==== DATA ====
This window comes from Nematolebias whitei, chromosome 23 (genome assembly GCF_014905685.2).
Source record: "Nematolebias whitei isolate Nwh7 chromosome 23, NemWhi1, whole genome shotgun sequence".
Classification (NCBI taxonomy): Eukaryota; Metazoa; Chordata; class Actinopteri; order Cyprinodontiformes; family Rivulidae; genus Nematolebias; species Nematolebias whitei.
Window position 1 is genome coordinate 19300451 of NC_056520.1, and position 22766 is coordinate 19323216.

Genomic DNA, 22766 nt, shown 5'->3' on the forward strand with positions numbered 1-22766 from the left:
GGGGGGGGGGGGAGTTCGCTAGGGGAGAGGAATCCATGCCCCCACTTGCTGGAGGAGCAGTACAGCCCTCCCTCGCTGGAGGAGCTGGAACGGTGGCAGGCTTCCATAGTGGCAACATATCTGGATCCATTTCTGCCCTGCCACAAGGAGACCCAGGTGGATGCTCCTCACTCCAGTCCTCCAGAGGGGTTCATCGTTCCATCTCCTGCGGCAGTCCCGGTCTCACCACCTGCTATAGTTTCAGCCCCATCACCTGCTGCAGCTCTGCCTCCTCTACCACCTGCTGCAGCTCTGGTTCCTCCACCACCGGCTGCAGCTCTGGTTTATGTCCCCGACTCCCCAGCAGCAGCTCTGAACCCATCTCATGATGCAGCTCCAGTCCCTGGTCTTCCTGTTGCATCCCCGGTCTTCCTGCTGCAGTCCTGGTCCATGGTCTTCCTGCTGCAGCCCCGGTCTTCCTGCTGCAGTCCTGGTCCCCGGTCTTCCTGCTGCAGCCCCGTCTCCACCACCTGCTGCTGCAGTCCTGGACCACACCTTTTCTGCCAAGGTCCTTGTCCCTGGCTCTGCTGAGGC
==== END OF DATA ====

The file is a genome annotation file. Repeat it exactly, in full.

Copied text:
This window comes from Nematolebias whitei, chromosome 23 (genome assembly GCF_014905685.2).
Source record: "Nematolebias whitei isolate Nwh7 chromosome 23, NemWhi1, whole genome shotgun sequence".
Classification (NCBI taxonomy): Eukaryota; Metazoa; Chordata; class Actinopteri; order Cyprinodontiformes; family Rivulidae; genus Nematolebias; species Nematolebias whitei.
Window position 1 is genome coordinate 19300451 of NC_056520.1, and position 22766 is coordinate 19323216.

Genomic DNA, 22766 nt, shown 5'->3' on the forward strand with positions numbered 1-22766 from the left:
GGGGGGGGGGGGAGTTCGCTAGGGGAGAGGAATCCATGCCCCCACTTGCTGGAGGAGCAGTACAGCCCTCCCTCGCTGGAGGAGCTGGAACGGTGGCAGGCTTCCATAGTGGCAACATATCTGGATCCATTTCTGCCCTGCCACAAGGAGACCCAGGTGGATGCTCCTCACTCCAGTCCTCCAGAGGGGTTCATCGTTCCATCTCCTGCGGCAGTCCCGGTCTCACCACCTGCTATAGTTTCAGCCCCATCACCTGCTGCAGCTCTGCCTCCTCTACCACCTGCTGCAGCTCTGGTTCCTCCACCACCGGCTGCAGCTCTGGTTTATGTCCCCGACTCCCCAGCAGCAGCTCTGAACCCATCTCATGATGCAGCTCCAGTCCCTGGTCTTCCTGTTGCATCCCCGGTCTTCCTGCTGCAGTCCTGGTCCATGGTCTTCCTGCTGCAGCCCCGGTCTTCCTGCTGCAGTCCTGGTCCCCGGTCTTCCTGCTGCAGCCCCGTCTCCACCACCTGCTGCTGCAGTCCTGGACCACACCTTTTCTGCCAAGGTCCTTGTCCCTGGCTCTGCTGAGGC